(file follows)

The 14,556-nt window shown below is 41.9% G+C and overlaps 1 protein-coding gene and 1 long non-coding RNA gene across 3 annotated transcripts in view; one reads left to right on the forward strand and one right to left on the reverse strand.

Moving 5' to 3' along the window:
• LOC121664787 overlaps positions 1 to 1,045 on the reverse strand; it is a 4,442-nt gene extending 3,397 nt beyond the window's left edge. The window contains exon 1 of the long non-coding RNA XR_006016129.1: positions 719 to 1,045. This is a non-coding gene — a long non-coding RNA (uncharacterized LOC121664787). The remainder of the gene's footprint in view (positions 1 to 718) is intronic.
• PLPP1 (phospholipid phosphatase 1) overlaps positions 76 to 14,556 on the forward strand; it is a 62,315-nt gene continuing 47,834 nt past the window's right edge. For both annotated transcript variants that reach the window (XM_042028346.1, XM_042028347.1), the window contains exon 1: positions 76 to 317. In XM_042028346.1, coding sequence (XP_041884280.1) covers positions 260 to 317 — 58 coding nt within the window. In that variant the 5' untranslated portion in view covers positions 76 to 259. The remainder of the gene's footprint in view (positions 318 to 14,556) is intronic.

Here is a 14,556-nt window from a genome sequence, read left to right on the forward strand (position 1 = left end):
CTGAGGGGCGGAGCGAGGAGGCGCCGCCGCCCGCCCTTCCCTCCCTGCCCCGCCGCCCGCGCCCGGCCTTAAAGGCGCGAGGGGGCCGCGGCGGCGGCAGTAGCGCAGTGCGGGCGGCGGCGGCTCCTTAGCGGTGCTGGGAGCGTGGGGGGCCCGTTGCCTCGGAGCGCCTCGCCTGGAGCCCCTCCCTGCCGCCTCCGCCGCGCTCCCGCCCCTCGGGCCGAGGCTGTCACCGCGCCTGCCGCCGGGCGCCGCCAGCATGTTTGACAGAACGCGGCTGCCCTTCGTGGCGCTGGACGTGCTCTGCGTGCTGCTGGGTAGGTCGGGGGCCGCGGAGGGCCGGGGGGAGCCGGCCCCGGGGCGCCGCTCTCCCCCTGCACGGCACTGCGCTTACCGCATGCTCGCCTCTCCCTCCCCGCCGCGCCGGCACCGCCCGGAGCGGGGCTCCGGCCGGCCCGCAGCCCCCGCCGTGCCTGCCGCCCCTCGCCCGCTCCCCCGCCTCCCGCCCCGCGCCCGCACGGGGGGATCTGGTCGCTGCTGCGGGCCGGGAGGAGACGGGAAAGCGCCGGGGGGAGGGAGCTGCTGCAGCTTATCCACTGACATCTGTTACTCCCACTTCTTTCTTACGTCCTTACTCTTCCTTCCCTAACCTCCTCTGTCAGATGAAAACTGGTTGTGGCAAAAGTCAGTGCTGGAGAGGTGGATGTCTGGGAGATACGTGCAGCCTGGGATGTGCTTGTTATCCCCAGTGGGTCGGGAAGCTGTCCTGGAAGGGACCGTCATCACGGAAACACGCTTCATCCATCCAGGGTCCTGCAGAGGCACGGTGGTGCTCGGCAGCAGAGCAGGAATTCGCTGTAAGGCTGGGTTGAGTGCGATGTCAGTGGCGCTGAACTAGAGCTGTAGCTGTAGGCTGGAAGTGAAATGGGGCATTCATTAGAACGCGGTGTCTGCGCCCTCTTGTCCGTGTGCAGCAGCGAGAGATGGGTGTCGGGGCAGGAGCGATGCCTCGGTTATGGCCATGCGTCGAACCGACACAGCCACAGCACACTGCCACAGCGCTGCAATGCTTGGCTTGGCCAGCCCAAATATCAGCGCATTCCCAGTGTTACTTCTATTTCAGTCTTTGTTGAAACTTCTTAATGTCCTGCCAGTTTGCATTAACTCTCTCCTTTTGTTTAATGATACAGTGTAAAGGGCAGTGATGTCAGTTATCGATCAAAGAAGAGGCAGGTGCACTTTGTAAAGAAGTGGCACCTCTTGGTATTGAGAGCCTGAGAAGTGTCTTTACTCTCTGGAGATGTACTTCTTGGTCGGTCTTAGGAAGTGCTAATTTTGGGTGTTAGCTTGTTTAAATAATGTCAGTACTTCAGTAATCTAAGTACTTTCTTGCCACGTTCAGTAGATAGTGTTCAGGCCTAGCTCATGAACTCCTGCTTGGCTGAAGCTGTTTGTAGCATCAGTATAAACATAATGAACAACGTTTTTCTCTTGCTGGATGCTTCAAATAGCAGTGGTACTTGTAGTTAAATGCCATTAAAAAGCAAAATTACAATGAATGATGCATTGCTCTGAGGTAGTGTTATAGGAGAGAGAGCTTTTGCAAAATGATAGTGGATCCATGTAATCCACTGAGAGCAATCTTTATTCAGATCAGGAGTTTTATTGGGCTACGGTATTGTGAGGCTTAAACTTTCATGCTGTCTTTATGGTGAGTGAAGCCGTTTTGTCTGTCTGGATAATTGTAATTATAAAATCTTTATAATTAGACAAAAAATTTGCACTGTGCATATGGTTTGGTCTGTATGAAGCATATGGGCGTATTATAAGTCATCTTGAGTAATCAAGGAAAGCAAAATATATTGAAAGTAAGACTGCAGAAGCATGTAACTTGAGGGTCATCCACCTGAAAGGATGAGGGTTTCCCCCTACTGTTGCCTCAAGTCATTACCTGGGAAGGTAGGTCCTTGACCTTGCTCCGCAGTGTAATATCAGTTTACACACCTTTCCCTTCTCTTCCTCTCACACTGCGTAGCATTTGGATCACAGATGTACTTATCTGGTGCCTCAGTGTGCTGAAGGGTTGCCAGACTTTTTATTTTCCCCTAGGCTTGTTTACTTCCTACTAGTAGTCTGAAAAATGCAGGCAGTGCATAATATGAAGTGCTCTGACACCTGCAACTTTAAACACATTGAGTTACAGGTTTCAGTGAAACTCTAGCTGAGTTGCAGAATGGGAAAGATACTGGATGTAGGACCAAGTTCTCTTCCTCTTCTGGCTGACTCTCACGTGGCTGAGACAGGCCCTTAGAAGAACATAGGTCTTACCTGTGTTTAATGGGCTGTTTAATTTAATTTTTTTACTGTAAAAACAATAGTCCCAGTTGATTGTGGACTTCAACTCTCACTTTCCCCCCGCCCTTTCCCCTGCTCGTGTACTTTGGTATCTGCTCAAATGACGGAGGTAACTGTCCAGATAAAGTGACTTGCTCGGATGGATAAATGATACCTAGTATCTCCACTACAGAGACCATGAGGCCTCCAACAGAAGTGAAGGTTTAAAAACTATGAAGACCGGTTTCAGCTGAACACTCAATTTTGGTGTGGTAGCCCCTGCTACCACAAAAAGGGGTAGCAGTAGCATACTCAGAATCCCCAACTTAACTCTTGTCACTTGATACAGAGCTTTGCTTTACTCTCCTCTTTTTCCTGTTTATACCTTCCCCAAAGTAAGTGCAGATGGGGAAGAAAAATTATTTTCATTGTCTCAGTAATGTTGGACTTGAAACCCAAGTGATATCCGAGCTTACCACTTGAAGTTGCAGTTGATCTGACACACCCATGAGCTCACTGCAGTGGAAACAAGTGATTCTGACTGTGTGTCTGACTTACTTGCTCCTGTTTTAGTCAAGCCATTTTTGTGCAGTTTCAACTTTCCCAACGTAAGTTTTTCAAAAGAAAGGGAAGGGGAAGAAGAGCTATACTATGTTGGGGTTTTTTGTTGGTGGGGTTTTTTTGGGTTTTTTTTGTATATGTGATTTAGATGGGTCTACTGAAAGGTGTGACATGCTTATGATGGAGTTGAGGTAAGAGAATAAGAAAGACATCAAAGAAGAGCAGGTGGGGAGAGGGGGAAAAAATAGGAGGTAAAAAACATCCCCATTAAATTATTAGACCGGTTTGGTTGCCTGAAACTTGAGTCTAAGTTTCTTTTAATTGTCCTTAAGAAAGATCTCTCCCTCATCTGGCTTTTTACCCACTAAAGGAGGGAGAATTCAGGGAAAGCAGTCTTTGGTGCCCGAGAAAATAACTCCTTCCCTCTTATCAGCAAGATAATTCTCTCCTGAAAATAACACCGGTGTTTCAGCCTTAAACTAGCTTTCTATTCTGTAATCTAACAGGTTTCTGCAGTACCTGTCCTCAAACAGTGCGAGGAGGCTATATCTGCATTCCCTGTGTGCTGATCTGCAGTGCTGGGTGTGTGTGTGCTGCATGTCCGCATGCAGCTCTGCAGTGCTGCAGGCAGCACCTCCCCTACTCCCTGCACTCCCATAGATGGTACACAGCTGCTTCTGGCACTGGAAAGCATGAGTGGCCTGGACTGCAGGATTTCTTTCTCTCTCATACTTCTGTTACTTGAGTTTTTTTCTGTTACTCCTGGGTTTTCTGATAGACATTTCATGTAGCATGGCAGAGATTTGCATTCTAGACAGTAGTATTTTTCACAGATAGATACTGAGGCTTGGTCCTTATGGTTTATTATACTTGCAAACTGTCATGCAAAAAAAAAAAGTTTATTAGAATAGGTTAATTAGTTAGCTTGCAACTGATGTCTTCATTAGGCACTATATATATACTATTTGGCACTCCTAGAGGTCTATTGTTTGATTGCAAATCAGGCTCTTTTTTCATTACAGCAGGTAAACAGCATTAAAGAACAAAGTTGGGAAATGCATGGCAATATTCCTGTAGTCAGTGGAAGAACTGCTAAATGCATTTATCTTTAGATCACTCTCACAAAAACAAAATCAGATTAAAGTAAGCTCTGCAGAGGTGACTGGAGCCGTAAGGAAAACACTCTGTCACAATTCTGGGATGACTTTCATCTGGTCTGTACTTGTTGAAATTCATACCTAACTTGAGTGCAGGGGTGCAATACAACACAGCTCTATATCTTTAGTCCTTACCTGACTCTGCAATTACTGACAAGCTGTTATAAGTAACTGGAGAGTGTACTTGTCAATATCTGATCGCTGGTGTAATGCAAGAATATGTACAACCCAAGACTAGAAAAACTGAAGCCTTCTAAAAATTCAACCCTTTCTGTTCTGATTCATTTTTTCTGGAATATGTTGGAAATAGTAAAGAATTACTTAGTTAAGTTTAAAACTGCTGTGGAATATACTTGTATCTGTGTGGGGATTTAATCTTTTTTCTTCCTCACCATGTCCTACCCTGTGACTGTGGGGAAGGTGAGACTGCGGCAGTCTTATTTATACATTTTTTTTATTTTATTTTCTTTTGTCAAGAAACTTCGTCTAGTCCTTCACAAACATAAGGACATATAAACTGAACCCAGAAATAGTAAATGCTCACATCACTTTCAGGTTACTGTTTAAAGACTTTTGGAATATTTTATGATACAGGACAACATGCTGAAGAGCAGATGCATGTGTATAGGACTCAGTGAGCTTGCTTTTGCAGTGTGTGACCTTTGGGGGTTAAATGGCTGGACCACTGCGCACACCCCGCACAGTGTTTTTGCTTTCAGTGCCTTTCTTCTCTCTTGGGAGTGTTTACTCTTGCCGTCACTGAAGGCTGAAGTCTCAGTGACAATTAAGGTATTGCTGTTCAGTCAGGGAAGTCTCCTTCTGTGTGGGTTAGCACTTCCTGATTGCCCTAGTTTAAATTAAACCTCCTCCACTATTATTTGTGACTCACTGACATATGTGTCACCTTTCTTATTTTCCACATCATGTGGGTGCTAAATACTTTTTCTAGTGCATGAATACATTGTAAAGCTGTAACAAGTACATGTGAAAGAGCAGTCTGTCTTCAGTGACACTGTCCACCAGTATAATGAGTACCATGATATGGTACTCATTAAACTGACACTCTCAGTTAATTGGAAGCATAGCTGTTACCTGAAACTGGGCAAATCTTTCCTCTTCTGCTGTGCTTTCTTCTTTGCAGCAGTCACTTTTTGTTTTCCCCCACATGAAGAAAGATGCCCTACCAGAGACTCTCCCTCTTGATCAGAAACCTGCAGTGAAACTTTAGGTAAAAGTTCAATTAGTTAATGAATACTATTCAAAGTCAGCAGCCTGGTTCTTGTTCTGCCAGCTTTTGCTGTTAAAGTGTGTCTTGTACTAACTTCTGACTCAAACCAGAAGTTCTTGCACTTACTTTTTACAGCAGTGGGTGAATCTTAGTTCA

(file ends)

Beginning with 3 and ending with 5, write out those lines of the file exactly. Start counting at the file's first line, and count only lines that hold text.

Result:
• LOC121664787 overlaps positions 1 to 1,045 on the reverse strand; it is a 4,442-nt gene extending 3,397 nt beyond the window's left edge. The window contains exon 1 of the long non-coding RNA XR_006016129.1: positions 719 to 1,045. This is a non-coding gene — a long non-coding RNA (uncharacterized LOC121664787). The remainder of the gene's footprint in view (positions 1 to 718) is intronic.
• PLPP1 (phospholipid phosphatase 1) overlaps positions 76 to 14,556 on the forward strand; it is a 62,315-nt gene continuing 47,834 nt past the window's right edge. For both annotated transcript variants that reach the window (XM_042028346.1, XM_042028347.1), the window contains exon 1: positions 76 to 317. In XM_042028346.1, coding sequence (XP_041884280.1) covers positions 260 to 317 — 58 coding nt within the window. In that variant the 5' untranslated portion in view covers positions 76 to 259. The remainder of the gene's footprint in view (positions 318 to 14,556) is intronic.

Here is a 14,556-nt window from a genome sequence, read left to right on the forward strand (position 1 = left end):